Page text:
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Healthcare sector ‘lacks awareness’ of cybersecurity threats

RAE report suggests medical devices could be prone to cyber attacks

cyber secutiry

The rise of digital health technologies is promising to transform healthcare, but is bringing with it cybersecurity risks that could be overlooked, says a new report.

The Royal Academy of Engineering report - entitled Cyber Safety and Resilience - suggests that the healthcare sector can learn from other industries when it comes to guarding against ransomware attacks, data breaches and hacking of connected health devices.

Taking connected health devices as an example, the report suggests that there is a general lack of awareness in the healthcare sector on the threats posed, and even if they exist. Lessons can be learned from other categories such as industrial control systems, smart homes and assisted living facilities. The RAE notes however that connected devices have different vulnerabilities - for example a large number of people may have access to them and consequences of tampering can be life-threatening.

“There is little robust evidence or quantification of the current security risks and potential impacts in the NHS for connected health devices, or more broadly, upon which to base solutions,” the report says, adding “there is a need to start measuring the problem before solutions can be identified”.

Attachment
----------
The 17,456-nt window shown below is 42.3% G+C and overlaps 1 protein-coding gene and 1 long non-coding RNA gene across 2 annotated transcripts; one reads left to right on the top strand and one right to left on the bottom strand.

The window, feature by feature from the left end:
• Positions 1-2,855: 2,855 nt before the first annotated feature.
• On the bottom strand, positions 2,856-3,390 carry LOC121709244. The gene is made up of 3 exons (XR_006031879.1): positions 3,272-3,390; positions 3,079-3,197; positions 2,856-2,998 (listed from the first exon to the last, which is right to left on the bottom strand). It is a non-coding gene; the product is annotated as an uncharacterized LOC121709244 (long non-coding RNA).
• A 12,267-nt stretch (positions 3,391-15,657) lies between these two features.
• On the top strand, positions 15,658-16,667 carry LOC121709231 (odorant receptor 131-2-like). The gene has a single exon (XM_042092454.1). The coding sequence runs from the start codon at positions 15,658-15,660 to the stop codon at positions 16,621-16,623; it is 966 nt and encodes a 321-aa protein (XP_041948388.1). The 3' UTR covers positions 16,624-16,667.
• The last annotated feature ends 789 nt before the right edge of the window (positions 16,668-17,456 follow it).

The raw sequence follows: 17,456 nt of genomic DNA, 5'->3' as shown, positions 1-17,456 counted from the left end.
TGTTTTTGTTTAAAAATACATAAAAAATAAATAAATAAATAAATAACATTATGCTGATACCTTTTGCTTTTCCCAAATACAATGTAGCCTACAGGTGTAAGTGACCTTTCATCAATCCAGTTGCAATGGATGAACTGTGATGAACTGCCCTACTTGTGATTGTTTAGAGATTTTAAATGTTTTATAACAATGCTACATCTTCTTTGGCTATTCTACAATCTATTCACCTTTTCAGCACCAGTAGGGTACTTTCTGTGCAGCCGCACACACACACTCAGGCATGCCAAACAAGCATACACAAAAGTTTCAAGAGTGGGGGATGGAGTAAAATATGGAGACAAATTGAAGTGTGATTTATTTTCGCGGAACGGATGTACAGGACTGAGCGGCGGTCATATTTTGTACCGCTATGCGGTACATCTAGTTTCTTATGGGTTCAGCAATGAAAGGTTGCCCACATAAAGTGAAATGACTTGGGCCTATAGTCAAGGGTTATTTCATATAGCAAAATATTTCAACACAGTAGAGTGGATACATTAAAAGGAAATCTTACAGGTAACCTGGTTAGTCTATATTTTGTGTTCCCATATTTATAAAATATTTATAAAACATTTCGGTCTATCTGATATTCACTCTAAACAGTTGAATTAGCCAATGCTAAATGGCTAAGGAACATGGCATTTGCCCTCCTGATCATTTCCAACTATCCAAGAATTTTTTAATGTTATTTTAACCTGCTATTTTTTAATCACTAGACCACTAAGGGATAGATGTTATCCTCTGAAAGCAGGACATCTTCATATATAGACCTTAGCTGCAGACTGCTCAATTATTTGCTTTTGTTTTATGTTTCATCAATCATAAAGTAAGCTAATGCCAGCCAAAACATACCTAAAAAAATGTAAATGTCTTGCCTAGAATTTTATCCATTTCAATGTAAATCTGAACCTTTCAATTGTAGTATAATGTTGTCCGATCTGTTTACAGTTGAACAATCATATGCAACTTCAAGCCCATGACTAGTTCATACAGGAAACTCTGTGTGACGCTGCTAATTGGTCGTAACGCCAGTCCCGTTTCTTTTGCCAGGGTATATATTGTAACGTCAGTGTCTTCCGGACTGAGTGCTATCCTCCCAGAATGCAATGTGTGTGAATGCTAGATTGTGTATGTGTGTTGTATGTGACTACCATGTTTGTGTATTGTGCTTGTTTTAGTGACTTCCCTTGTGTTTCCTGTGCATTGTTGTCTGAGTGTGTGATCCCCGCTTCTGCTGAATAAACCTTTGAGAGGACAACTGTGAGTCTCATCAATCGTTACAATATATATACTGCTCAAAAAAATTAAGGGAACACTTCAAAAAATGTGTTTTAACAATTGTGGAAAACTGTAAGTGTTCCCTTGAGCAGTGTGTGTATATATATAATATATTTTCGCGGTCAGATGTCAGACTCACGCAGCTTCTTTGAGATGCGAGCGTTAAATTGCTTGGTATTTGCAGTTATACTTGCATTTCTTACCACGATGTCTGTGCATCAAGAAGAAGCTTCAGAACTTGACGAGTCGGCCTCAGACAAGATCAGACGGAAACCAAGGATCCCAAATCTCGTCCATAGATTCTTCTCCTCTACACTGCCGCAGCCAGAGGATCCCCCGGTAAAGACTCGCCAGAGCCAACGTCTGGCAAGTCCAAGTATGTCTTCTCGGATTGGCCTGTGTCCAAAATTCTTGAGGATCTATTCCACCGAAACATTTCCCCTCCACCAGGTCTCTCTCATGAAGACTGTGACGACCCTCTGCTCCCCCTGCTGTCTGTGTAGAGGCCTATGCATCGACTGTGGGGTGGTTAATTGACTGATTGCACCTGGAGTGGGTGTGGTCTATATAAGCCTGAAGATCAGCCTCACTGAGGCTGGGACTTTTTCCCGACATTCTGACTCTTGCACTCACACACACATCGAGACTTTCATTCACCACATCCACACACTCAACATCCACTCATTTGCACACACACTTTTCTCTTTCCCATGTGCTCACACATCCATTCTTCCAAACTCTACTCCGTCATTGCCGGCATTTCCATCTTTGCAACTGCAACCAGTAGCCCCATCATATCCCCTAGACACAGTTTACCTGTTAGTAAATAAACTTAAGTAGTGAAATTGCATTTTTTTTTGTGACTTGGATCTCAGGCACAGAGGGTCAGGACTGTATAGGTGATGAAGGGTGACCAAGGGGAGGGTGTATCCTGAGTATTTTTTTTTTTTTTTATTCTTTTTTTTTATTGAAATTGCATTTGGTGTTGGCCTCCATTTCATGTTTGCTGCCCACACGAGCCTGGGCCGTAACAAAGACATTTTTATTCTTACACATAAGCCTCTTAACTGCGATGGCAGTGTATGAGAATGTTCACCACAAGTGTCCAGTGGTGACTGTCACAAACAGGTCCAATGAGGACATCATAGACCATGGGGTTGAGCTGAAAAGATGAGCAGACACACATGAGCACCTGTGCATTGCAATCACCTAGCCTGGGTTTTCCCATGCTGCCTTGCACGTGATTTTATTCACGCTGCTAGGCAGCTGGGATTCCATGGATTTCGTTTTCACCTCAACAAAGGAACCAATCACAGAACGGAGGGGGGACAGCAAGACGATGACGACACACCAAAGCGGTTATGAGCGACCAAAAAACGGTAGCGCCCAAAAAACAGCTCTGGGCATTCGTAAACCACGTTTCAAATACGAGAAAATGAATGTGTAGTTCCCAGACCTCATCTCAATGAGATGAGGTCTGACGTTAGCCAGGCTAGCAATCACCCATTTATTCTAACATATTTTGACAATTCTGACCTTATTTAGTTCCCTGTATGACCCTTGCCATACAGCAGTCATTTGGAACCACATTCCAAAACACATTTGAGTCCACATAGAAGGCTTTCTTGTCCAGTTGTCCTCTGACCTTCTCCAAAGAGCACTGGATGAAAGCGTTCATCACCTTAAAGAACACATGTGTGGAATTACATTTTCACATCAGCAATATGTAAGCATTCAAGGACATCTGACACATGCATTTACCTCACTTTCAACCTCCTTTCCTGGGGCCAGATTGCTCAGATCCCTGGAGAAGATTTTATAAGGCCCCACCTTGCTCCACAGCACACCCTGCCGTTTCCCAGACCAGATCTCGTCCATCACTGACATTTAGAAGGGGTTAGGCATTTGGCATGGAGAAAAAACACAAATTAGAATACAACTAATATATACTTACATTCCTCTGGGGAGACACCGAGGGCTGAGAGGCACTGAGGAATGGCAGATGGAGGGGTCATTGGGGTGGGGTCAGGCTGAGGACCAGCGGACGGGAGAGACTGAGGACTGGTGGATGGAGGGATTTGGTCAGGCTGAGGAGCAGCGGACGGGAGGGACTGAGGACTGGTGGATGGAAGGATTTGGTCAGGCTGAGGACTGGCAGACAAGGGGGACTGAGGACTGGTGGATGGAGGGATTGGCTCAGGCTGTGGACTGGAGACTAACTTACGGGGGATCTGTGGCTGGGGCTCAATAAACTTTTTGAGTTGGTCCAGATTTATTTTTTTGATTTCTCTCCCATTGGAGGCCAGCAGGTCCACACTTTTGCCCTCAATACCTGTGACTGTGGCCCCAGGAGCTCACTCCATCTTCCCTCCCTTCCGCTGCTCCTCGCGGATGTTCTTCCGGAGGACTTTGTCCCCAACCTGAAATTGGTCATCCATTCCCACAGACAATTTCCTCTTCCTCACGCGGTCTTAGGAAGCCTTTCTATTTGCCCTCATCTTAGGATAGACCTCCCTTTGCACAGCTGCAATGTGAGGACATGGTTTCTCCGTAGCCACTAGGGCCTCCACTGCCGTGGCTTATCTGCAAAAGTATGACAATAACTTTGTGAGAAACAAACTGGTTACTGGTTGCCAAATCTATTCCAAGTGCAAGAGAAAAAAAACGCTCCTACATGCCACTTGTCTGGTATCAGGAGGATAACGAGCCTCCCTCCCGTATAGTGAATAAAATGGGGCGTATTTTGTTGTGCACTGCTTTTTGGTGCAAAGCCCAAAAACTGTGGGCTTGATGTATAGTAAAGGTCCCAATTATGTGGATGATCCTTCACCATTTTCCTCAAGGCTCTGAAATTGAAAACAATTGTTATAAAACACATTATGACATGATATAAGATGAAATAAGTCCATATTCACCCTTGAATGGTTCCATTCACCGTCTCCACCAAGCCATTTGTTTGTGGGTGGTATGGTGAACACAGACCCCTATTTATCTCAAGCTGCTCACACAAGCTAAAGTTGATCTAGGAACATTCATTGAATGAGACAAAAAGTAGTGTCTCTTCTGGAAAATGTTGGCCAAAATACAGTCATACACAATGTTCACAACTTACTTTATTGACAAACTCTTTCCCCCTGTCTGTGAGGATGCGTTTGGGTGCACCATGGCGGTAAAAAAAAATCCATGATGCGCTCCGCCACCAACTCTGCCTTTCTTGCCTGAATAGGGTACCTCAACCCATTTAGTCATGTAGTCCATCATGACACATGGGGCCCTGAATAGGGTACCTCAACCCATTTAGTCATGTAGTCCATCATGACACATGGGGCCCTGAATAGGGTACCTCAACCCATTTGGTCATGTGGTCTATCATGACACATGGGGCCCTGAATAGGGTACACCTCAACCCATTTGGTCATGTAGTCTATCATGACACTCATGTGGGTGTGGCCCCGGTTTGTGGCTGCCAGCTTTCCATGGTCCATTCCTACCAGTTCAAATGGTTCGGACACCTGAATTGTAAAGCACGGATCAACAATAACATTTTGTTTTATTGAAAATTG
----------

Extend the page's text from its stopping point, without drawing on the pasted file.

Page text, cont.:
Meanwhile, at the EU level the regulatory framework hasn’t fully taken into account the cybersecurity risks to patient safety and privacy, and there are inconsistencies with the US, which “deals with cybersecurity much more explicitly [but is] less robust on telecoms standards and privacy, which has implications for telehealth and telecare”.

In 2016 the FDA said that the threat of medical device hacking is a growing concern, urging companies to take a proactive approach to planning for, and assessing, the cybersecurity of products once they reach the market. Last year researchers from the University of Leuven in Belgium and the University of Birmingham in the UK found a way to hack into implanted medical devices, steal medical information, drain the device’s battery and even cause it to malfunction.

The report makes a series of recommendations, including that the Medicines and Healthcare products Regulatory Agency (MHRA), NHS Digital and health industry associations should work together to develop guidance in this area, and that the MHRA and FDA should join a taskforce to look into how the existing legislative framework can be strengthened.

The UK government should also strengthen cybersecurity expertise in MHRA, using part of the budget for the UK’s cybersecurity programme, while research institutions should focus on developing methods to assure the security of complex health systems.

“The UK has world-class expertise in safety-critical systems that should be transferred to connected health devices and systems,” says the report.

Article by
Phil Taylor

21st March 2018

From: Healthcare



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